strange to the minds of people in general. Even new• formations which very evidently follow the type of some definite normal tissue, still for the most part possess peculiarities, whereby they may be more or less distinguished from this tissue, so that in the majority of cases at least, it is by no means necessary to see the whole of the new-formation in order to know, that this is not the normal, regular development of the tissue, but that on the contrary there is something in it, although it does not lose the type, which deviates from the ordinary course of homologous development. Besides there still remain even at the present time a certain number of new-formations, the external appearance or clinical character of which has, in part from the want of known physiological types, been retained as the basis for their names.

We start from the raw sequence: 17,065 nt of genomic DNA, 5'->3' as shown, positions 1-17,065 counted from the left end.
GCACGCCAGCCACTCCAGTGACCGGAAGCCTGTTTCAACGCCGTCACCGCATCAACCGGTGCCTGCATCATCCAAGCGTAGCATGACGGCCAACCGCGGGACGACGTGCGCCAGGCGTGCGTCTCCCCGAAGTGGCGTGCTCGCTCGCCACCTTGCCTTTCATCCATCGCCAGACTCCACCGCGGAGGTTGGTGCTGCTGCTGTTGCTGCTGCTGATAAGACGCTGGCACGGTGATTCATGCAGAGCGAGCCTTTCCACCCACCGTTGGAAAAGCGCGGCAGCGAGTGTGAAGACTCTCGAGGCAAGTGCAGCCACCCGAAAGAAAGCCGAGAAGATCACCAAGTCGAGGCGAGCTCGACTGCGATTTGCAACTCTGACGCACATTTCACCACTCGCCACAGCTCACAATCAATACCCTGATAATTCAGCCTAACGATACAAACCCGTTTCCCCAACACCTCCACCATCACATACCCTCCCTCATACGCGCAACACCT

We still continue to speak of tubercle, and the name which Fuchs has invented as a substitute, the only new one, as far as I know, which it has been attempted to introduce in its stead, Phyma, is so very indefinite, so readily applicable to every "growth," that it has met with no great favour. Several other names have been recently used to a continually increasing extent, which are also nothing more than stop-gaps, as for example that of Colloid. This name was invented at the commencement of the present century by Laennec to designate a form of tumour which he described as analogous in consistence to half-set glue; in its well-developed form it constitutes a half-trembling jelly, colourless or of slightly yellowish hue, which on the whole conveys the impression of a nearly complete absence of all structure. Whilst people formerly declared themselves perfectly content, when tumours of this kind were designated jelly-like, or gelatinous, to many of the more recent observers it has appeared a proof of superior penetration to say, instead of gelatinous tumour or gelatinous mass, colloid tumour or colloid mass. But you must not think that those, who have these denominations the most constantly in their mouths, intend to express anything else by them, than what most others call simply a jelly-like tumour, or only jelly. It is just the same with it, as, in the time of Homer, with the herb MwAu, which was so called in the language of the gods, but by another name by men.1 It is, however, very advisable, that these really unmeaning and only high-sounding expressions should not be unnecessarily diffused, and that the habit should be acquired of conveying a precise meaning by every expression, and that therefore from the moment one really aspires to make histological divisions, one should no longer employ, when speaking of every jelly-like tumour, the term colloid which has no histological value whatever, but merely designates an external appearance which tissues of the most different nature may under certain circumstances present. Lacnnec himself inaugurated this somewhat pernicious practice, by speaking of a colloid transformation of fibrinous exudations of the pleura.